This from Edspresso.
Exposing an Ugly Paradox
Question: How can 6 Nevada high schools in one district get NCLB "F"s and make the "Top 5% of Public Schools" in Newsweek?
The Nevada District's Answer: NCLB including special education programs equally
Edspresso's Answer: The achievement gap
First, consider what Newsweek really means by Top 5%. Newsweek awards this title by taking IB/AP/Cambridge test scores, and dividing by the number of graduating seniors, so the "Top 5% of Public Schools" is really just the "Top 5% of Public Schools' Smartest Kids Who Are Graduating" in the nation.
What's really ugly is that this Nevada district administration blames it on the special education students' scores (13.2% of the district's student body). "More than half of the Washoe County schools getting a failing grade under No Child Left Behind standards did so because of special-education programs, school trustees were told by staff Tuesday."The article uses the Top 5% title to suggest that NCLB isn't grading them properly.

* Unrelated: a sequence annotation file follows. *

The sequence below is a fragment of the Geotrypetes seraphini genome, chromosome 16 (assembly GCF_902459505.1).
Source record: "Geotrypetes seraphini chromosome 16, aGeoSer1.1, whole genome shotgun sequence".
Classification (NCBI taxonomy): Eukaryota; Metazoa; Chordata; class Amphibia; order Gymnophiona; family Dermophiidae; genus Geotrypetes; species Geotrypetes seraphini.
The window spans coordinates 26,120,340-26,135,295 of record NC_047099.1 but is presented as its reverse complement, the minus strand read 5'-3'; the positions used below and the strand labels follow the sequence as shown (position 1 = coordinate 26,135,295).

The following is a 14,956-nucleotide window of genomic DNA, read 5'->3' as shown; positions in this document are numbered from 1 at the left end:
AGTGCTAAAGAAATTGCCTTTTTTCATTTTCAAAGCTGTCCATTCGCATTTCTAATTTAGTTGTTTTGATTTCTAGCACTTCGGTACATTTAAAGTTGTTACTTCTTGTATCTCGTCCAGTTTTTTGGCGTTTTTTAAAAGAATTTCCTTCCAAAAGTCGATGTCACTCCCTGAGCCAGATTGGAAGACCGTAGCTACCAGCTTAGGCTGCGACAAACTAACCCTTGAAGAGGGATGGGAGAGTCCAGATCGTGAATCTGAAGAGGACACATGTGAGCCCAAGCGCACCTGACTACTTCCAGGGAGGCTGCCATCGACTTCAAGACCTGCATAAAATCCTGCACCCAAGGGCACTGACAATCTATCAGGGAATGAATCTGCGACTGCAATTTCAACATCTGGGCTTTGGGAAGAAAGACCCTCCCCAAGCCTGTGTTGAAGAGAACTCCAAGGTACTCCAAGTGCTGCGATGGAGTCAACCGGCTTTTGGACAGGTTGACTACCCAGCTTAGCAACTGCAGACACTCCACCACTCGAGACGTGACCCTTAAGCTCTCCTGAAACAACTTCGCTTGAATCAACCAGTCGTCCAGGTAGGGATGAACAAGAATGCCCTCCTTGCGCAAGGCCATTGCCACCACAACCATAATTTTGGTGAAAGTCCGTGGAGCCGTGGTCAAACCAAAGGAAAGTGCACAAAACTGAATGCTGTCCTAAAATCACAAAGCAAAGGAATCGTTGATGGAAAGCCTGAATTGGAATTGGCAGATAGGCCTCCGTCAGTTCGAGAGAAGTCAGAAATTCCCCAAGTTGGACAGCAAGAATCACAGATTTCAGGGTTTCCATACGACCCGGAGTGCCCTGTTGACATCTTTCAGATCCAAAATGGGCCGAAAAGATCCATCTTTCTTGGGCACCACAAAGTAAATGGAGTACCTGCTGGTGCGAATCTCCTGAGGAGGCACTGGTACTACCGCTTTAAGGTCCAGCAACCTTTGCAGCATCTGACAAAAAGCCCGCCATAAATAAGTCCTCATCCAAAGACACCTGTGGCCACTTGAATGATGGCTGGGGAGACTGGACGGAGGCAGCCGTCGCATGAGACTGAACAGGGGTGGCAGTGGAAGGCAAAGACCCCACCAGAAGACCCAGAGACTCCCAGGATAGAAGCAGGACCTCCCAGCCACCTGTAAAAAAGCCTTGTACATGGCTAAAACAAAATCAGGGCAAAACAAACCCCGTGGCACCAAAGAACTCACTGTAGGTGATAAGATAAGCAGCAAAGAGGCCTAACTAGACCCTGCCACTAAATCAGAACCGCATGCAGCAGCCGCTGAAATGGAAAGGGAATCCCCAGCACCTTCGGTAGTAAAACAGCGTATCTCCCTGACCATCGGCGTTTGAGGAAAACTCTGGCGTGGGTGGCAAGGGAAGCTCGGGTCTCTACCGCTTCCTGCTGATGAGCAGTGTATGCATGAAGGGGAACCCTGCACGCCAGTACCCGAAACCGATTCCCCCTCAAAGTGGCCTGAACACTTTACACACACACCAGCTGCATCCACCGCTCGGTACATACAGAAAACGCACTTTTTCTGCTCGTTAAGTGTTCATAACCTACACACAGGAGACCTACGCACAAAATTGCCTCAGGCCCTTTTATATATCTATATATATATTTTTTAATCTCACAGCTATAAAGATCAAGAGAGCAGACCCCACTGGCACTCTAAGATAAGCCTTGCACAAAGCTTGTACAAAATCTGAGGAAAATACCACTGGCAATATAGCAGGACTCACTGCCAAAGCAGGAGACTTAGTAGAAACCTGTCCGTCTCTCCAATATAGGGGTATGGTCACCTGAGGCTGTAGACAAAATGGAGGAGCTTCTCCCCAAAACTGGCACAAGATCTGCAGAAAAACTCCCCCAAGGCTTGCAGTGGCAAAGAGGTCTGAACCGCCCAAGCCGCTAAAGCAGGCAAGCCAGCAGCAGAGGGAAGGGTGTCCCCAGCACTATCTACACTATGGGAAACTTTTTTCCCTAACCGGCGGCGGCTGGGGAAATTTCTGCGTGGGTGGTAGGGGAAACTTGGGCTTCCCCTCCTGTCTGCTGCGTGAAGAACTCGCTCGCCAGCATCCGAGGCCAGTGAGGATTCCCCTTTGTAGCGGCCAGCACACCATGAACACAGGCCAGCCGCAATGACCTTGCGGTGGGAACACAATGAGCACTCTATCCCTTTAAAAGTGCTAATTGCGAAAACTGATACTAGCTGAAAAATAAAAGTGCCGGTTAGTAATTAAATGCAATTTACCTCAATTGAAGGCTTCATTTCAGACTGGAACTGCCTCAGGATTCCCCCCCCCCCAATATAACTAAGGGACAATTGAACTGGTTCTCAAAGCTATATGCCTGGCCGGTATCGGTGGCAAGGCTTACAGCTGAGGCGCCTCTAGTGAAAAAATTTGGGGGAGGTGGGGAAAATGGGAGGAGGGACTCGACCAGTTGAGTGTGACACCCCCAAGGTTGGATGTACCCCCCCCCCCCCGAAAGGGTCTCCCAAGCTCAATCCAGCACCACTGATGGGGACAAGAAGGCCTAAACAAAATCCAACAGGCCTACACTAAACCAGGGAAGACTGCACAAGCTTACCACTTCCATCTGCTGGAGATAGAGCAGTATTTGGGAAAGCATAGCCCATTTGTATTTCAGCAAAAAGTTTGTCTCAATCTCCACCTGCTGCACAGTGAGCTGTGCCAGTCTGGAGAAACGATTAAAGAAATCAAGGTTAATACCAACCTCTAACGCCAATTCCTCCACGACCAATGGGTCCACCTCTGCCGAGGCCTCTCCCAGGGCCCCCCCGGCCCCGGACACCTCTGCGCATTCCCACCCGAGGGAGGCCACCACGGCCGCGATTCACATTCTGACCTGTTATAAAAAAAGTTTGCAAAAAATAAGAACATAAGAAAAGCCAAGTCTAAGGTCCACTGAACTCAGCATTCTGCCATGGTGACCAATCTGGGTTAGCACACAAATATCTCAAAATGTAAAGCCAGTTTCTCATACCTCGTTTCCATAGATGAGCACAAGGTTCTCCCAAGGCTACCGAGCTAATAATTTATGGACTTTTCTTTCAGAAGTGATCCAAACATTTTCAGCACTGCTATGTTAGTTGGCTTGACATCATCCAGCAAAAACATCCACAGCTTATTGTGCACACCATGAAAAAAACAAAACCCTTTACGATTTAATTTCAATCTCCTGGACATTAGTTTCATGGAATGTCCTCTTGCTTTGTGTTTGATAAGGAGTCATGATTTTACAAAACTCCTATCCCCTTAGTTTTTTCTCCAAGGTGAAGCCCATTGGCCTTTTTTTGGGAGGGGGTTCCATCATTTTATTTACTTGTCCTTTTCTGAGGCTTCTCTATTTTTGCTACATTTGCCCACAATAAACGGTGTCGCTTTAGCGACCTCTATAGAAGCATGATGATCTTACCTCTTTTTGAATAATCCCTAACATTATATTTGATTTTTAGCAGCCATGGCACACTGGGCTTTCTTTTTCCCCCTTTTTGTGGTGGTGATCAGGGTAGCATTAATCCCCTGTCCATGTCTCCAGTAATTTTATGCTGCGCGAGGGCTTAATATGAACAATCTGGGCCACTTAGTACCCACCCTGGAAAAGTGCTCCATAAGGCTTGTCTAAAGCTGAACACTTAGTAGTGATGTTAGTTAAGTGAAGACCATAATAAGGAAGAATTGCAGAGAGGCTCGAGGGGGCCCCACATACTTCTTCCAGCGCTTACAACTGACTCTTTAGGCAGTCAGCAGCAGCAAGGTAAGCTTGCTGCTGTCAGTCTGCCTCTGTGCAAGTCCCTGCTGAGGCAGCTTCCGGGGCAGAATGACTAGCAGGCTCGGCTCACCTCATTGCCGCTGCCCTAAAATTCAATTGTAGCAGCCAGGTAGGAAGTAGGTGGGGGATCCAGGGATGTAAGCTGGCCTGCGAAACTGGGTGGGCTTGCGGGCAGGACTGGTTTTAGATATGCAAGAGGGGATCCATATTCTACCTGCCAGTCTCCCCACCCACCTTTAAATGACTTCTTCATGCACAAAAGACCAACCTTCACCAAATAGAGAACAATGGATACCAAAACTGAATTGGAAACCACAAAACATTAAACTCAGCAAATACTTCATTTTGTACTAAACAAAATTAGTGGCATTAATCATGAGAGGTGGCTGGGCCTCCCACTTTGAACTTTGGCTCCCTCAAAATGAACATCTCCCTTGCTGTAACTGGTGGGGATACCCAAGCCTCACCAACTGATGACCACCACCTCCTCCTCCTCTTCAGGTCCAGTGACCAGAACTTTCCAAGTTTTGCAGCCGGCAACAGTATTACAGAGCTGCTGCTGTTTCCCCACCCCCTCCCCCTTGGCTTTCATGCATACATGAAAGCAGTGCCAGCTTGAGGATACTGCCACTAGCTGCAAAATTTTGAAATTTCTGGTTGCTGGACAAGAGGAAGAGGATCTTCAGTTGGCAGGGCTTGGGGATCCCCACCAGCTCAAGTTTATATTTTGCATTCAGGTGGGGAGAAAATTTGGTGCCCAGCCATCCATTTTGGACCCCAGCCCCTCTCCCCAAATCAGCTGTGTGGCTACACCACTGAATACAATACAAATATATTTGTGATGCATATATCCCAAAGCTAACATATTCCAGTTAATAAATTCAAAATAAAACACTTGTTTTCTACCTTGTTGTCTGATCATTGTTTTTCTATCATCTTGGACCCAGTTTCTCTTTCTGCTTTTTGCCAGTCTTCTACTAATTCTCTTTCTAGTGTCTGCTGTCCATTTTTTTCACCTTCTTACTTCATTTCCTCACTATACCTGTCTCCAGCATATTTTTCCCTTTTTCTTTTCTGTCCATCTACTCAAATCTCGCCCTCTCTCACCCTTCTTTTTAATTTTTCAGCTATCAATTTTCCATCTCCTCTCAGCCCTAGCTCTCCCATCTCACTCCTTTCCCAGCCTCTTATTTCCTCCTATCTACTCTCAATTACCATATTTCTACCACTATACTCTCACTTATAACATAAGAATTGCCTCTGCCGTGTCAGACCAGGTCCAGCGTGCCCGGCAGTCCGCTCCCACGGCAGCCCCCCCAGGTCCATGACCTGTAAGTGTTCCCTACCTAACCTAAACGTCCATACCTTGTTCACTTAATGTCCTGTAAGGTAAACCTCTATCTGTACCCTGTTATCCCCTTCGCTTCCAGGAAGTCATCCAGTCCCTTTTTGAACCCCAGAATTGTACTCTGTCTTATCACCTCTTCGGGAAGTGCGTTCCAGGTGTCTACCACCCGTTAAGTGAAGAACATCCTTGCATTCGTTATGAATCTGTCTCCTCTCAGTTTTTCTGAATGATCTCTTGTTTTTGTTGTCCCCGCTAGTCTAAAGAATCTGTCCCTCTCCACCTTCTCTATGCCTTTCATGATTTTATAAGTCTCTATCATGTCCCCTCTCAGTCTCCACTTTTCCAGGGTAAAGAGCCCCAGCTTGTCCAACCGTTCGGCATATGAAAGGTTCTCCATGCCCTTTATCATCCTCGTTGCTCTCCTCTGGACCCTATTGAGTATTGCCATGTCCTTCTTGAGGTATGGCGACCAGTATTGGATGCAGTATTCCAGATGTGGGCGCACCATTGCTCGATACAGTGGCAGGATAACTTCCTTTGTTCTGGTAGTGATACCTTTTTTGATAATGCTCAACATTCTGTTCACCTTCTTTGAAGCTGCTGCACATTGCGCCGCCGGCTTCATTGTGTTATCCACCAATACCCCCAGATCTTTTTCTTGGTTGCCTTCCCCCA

But the whole point is that this paradox is a perfect example of the achievement gap.
Aren't special education students the ones that commonly get left behind? This district's schools are top performing on AP and other college prep courses across the nation; at the same time they're failing the students at the bottom.
The point of NCLB is to expose any problems with even the smallest of groups - problems that used to be completely masked among standardized tests that simply "melted" everyone's scores together.
Superintendant Paul Dugan said, "If we don't make it in one category the whole school is categorized as not making adequate yearly progress."And conversely, if you do make it in one category (IB/AP exams), the whole school is categorized as a Top 5% school nationwide.
Good job, smart students' teachers and smart students' curriculum and smart students' administrators... now what are you going to do about those you left behind?